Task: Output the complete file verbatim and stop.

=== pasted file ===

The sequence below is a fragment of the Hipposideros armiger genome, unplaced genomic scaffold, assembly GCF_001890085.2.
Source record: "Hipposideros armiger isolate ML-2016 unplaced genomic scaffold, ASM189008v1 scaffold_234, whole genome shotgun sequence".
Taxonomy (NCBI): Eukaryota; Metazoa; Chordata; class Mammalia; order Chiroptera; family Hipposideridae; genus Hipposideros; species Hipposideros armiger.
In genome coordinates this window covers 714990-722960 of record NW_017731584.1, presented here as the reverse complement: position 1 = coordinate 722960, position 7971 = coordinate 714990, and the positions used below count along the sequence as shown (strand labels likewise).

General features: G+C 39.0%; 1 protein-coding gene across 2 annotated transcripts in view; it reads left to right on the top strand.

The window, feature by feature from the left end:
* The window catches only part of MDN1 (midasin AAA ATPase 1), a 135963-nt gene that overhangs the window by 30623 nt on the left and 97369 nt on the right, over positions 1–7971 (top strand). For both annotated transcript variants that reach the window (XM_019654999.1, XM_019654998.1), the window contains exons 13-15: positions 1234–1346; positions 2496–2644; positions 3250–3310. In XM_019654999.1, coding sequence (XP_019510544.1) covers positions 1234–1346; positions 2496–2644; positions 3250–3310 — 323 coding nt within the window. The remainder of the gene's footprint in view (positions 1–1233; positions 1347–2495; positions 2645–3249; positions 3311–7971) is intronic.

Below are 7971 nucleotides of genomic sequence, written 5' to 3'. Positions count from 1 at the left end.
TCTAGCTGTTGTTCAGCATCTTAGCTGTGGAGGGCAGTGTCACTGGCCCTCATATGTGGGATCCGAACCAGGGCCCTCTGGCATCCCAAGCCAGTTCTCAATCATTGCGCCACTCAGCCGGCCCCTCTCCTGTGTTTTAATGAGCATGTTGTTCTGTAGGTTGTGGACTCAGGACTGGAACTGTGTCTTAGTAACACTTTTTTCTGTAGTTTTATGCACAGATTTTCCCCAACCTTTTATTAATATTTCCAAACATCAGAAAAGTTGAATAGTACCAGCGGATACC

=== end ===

The sequence below is a fragment of the Hipposideros armiger genome, unplaced genomic scaffold, assembly GCF_001890085.2.
Source record: "Hipposideros armiger isolate ML-2016 unplaced genomic scaffold, ASM189008v1 scaffold_234, whole genome shotgun sequence".
Taxonomy (NCBI): Eukaryota; Metazoa; Chordata; class Mammalia; order Chiroptera; family Hipposideridae; genus Hipposideros; species Hipposideros armiger.
In genome coordinates this window covers 714990-722960 of record NW_017731584.1, presented here as the reverse complement: position 1 = coordinate 722960, position 7971 = coordinate 714990, and the positions used below count along the sequence as shown (strand labels likewise).

General features: G+C 39.0%; 1 protein-coding gene across 2 annotated transcripts in view; it reads left to right on the top strand.

The window, feature by feature from the left end:
* The window catches only part of MDN1 (midasin AAA ATPase 1), a 135963-nt gene that overhangs the window by 30623 nt on the left and 97369 nt on the right, over positions 1–7971 (top strand). For both annotated transcript variants that reach the window (XM_019654999.1, XM_019654998.1), the window contains exons 13-15: positions 1234–1346; positions 2496–2644; positions 3250–3310. In XM_019654999.1, coding sequence (XP_019510544.1) covers positions 1234–1346; positions 2496–2644; positions 3250–3310 — 323 coding nt within the window. The remainder of the gene's footprint in view (positions 1–1233; positions 1347–2495; positions 2645–3249; positions 3311–7971) is intronic.

Below are 7971 nucleotides of genomic sequence, written 5' to 3'. Positions count from 1 at the left end.
TCTAGCTGTTGTTCAGCATCTTAGCTGTGGAGGGCAGTGTCACTGGCCCTCATATGTGGGATCCGAACCAGGGCCCTCTGGCATCCCAAGCCAGTTCTCAATCATTGCGCCACTCAGCCGGCCCCTCTCCTGTGTTTTAATGAGCATGTTGTTCTGTAGGTTGTGGACTCAGGACTGGAACTGTGTCTTAGTAACACTTTTTTCTGTAGTTTTATGCACAGATTTTCCCCAACCTTTTATTAATATTTCCAAACATCAGAAAAGTTGAATAGTACCAGCGGATACC